Fed Ups Edits 2021 Economic Forecast Significantly, Leaving Interest Rates Unchanged | Economy


The Federal Reserve on Wednesday raised its forecast for 2021 gross domestic product by more than 50% from its December estimate while keeping interest rates stable.

GDP is now expected to grow 6.5% in 2021 before slowing in the following years, according to the Federal Open Market Committee, the central bank’s monetary policy-making group. This is significantly higher than the forecast of 4.2% made in December.

“After moderating the pace of the recovery, economic activity and employment indicators have recently recovered, although the sectors most affected by the pandemic remain weak,” the Fed said in a statement to the ‘outcome of its two-day meeting. “Inflation continues to drop below 2 percent.”

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The Fed cut interest rates to virtually zero a year ago, as the pandemic shut down much of the economy and bought $ 120 billion in bonds and other securities a month, maintaining credit easy and cheap which supported the economy and avoided further damage. His unprecedented actions, along with aid from Washington in the form of direct payments to working families, extended unemployment benefits, and support for businesses and governments, have been widely hailed as a success.

Markets rallied to the news, which was expected as the Dow Jones Industrial Average gained more than 150 points in initial trading after the statement.

The statement comes as numerous readings on the economy show progress within one year of the dramatic drop in GDP in the second quarter of 2020 as the nation has locked down to fight the coronavirus. With the end of the winter spike in coronavirus cases, the acceleration of vaccine rollouts, and additional stimulus from Congress, the economy has improved significantly since the start of the year.

The job market is improving, the manufacturing sector is strong and consumer spending, while taking a break in February amid a record cold spell, is expected to improve during the year. Many forecasters, in both the private and public sectors, have increased their GDP estimates for 2021 to 8%.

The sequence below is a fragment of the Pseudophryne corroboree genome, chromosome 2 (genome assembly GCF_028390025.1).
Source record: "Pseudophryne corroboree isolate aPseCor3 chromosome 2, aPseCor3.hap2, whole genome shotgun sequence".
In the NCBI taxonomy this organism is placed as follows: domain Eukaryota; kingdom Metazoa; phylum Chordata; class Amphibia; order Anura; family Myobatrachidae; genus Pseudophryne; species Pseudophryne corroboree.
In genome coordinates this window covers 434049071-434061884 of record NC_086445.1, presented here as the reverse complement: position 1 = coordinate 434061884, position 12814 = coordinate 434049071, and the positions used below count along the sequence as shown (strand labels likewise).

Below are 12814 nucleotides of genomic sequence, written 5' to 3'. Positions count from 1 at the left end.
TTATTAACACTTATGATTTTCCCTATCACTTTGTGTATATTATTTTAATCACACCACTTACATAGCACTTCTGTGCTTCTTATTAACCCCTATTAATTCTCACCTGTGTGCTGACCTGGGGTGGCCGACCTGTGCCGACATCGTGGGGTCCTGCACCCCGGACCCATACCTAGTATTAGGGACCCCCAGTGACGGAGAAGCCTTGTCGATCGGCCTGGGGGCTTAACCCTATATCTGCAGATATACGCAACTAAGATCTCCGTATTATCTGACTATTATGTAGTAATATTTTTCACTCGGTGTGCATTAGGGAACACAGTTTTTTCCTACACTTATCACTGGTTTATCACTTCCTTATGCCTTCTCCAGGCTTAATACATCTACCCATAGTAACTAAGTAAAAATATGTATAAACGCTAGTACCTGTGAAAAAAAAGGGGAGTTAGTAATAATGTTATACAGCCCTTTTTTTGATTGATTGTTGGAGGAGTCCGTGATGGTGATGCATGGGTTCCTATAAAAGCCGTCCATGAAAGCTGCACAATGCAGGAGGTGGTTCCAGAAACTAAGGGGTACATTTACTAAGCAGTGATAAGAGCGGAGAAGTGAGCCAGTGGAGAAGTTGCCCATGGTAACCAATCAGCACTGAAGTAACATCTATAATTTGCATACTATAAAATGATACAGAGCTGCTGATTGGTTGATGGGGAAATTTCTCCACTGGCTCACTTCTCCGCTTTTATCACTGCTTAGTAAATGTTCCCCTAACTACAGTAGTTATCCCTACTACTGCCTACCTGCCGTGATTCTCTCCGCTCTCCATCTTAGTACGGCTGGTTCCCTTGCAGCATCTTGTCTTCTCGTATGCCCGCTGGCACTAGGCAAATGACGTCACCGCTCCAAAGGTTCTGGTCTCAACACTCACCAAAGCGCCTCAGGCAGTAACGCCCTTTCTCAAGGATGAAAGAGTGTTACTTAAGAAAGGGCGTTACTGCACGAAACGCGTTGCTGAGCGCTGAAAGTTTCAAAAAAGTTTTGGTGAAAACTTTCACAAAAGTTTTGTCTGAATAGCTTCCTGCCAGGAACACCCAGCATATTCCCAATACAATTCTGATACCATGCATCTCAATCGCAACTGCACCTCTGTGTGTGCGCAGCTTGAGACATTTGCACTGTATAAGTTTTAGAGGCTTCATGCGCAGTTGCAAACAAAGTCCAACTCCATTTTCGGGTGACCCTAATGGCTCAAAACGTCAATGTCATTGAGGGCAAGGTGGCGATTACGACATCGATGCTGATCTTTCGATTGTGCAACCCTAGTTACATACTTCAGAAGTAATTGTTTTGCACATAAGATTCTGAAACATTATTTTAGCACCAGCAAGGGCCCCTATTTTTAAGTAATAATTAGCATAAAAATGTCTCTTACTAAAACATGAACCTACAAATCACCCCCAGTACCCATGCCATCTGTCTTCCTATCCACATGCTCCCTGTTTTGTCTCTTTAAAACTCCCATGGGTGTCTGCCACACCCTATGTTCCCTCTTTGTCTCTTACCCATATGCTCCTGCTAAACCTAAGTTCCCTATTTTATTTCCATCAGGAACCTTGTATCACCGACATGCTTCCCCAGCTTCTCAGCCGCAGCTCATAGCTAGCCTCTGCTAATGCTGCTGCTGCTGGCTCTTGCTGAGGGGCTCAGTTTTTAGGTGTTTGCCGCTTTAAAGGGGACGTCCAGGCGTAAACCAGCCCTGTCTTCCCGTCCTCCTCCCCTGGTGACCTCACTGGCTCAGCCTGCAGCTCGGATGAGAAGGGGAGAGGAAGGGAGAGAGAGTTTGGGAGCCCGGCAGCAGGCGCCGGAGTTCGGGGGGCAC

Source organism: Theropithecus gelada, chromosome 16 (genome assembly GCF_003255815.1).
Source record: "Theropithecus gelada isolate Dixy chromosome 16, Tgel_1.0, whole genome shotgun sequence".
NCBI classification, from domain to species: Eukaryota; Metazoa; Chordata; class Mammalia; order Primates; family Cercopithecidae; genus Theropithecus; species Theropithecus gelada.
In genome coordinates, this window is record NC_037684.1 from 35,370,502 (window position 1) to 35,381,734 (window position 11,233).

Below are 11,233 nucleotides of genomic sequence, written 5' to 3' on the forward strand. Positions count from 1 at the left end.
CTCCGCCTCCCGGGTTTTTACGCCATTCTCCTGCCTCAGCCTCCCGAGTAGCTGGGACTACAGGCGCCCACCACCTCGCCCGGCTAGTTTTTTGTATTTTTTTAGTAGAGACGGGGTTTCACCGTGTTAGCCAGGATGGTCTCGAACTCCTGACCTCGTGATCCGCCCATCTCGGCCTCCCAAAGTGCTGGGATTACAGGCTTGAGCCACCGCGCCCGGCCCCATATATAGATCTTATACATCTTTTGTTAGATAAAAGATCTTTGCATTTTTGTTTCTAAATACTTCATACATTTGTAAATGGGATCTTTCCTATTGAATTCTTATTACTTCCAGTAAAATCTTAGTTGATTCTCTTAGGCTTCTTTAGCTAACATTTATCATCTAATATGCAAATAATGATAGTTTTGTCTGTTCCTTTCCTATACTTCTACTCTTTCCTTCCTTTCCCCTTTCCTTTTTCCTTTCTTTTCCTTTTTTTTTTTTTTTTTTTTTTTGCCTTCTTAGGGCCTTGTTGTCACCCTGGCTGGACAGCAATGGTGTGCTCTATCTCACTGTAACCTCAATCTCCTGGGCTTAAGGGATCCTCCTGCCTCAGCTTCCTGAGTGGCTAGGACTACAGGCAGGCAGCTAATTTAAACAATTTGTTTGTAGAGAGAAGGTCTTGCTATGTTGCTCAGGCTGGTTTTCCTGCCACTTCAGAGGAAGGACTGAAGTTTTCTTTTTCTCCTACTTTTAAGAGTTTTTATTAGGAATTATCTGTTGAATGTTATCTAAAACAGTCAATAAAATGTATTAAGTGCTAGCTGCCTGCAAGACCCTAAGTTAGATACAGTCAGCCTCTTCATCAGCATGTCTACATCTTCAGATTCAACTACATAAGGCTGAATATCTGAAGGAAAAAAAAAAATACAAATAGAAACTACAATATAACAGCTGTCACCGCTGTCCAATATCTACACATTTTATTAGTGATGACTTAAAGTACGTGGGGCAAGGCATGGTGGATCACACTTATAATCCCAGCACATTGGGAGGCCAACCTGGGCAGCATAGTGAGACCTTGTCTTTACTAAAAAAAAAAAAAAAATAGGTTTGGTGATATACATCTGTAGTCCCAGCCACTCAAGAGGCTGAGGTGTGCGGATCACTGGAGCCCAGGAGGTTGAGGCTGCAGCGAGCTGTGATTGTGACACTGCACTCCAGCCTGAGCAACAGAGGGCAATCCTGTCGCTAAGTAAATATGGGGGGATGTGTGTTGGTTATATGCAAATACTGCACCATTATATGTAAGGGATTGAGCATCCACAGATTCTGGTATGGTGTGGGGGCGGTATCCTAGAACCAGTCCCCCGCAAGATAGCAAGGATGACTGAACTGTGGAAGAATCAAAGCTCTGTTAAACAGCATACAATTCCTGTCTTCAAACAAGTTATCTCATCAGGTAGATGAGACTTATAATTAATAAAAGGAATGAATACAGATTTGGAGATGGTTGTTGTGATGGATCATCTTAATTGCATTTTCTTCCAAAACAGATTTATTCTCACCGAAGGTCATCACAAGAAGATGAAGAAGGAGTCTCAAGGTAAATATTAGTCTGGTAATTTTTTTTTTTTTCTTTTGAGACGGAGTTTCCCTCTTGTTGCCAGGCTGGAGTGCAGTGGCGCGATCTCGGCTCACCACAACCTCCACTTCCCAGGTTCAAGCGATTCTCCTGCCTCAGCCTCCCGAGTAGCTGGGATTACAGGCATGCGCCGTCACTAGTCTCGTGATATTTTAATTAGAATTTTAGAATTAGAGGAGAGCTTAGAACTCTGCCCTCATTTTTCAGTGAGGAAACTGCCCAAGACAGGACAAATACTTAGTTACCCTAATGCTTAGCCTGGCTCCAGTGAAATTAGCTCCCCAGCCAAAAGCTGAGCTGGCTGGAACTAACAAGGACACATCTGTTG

“We have revised our full-year GDP growth forecast for 2021 upward to 6.4%,” Wells Fargo wrote in a note to clients last week. “This rate is not only higher than consensus expectations, but if achieved it would represent the fastest growth rate in the US economy since 1984.”

And if there are still 9 million unemployed, it is well below the 22 million who lost their jobs in March and April of last year – a drop on a scale never seen before. But, the economy has also never “achieved the feat of creating more than 11 million jobs in five months, as it did between May and September,” noted Goldman Sachs last month.

The Fed has always said that until labor market conditions improve, it will allow inflation to exceed its 2% target. While some economists and politicians have raised the specter of inflation – particularly with an additional $ 1.9 trillion stimulus set to inject into the economy with the passage of President Joe’s US bailout Biden, others noted that there was still a significant slowdown in the global economy.

Bernard Baumohl, chief global economist at The Economic Outlook Group, acknowledges growing concern about an upward spiral in inflation this year as annual GDP hits a possible range of 6%.

“The concern has been that this would push 10-year Treasury yields to 2% or even exceed it this year,” Baumohl said. “But what is often missing in the equation is the desire of foreign investors (both private bankers and central bankers) to buy US debt since their real returns now look much more attractive compared to the sovereign debt of all other industrial countries. “

Indeed, during the last 10-year Treasury debt offer, demand was solid.

“Total foreign ownership of US Treasuries in January rose to $ 7.12 trillion, a 12-month high,” Baumhol notes. At speed, foreign demand for Treasuries will continue to rise, which should keep yields from climbing to a point where they can stifle US growth. “

And, he stresses, “No one should be more quietly grateful for this foreign appetite than Jerome Powell” because it takes the pressure off the Fed to raise interest rates any time soon.

While much of the current optimism for 2021 reflects the performance of giant global companies that have adapted their business models during the pandemic, even small businesses are seeing promising developments.

cabbage, an American Express company, recently surveyed 550 companies with workforce sizes of less than 20 to 500 employees. He found that 57% of them are fully open as states and localities relax restrictions and vaccinations become more available. And the survey found that many had increased their online sales, as did big companies like Walmart and Lowe’s.

“The switch to the Internet has reset income expectations in small businesses,” the Kabbage Small Business Recovery Report revealed. “Before the pandemic, respondents said their average monthly online sales represented 37% of total revenue. In February 2021, those numbers had risen to 57%, an increase of 54% in less than a year . “


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